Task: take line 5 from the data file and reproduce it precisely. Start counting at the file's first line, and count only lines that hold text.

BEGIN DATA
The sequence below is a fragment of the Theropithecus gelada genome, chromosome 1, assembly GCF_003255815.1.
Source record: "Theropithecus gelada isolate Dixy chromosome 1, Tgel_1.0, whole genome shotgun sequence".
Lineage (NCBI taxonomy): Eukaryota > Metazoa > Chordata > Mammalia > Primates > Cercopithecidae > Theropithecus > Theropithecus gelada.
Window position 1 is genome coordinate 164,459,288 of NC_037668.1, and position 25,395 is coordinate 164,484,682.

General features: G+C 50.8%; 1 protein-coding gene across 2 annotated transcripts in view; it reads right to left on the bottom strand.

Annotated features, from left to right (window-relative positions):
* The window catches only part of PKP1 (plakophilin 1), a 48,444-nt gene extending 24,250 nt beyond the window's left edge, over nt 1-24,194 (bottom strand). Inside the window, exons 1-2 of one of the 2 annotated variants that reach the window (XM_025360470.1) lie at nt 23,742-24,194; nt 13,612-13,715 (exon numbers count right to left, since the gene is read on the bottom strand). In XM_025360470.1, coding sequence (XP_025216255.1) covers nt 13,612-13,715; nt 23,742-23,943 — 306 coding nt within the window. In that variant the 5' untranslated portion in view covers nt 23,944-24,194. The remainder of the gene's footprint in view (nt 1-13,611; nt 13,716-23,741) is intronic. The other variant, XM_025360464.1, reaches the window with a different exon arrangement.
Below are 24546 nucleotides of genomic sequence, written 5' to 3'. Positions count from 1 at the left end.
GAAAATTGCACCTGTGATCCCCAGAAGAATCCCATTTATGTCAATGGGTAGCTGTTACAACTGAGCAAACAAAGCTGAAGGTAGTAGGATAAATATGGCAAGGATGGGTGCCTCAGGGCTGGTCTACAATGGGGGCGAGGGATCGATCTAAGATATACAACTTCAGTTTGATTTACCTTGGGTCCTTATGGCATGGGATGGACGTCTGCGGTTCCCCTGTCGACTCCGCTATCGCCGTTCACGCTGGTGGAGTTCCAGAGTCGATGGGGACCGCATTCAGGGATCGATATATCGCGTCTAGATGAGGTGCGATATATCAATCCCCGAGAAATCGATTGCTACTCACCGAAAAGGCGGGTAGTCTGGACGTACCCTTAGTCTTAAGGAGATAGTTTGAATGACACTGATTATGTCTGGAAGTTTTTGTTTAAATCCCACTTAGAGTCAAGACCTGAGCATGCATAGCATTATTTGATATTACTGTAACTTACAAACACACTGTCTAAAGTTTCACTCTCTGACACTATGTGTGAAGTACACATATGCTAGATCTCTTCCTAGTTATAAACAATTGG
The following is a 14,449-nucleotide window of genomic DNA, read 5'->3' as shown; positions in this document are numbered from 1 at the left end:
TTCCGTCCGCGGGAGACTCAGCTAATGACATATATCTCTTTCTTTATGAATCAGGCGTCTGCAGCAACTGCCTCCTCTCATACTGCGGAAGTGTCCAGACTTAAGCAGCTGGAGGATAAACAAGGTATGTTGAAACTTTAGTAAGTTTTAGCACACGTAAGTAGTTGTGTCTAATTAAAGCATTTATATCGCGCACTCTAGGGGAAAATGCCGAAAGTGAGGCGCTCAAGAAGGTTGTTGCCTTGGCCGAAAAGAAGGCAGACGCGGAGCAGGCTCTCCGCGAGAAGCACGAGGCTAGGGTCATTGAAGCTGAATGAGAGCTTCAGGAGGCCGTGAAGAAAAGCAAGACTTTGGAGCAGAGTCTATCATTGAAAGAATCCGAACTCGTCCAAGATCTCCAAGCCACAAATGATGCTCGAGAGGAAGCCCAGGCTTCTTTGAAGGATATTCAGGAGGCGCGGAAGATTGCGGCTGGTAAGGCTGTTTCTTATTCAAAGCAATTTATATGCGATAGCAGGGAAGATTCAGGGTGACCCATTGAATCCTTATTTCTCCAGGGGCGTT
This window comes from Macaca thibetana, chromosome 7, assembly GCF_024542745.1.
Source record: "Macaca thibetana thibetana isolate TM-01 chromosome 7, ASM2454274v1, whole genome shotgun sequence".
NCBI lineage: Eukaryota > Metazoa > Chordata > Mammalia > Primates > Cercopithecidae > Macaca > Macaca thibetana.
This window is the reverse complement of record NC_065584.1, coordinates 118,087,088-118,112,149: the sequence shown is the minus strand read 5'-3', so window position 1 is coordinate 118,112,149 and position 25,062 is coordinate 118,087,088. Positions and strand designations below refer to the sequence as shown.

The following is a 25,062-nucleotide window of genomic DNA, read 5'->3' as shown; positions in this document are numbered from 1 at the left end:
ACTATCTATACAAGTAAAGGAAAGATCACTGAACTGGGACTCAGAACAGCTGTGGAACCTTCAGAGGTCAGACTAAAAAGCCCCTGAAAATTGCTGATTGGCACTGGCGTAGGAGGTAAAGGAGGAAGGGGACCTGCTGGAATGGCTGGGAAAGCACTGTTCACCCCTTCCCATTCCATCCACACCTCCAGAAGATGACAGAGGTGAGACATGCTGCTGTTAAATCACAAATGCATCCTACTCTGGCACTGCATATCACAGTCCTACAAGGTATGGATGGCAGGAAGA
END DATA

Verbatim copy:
General features: G+C 50.8%; 1 protein-coding gene across 2 annotated transcripts in view; it reads right to left on the bottom strand.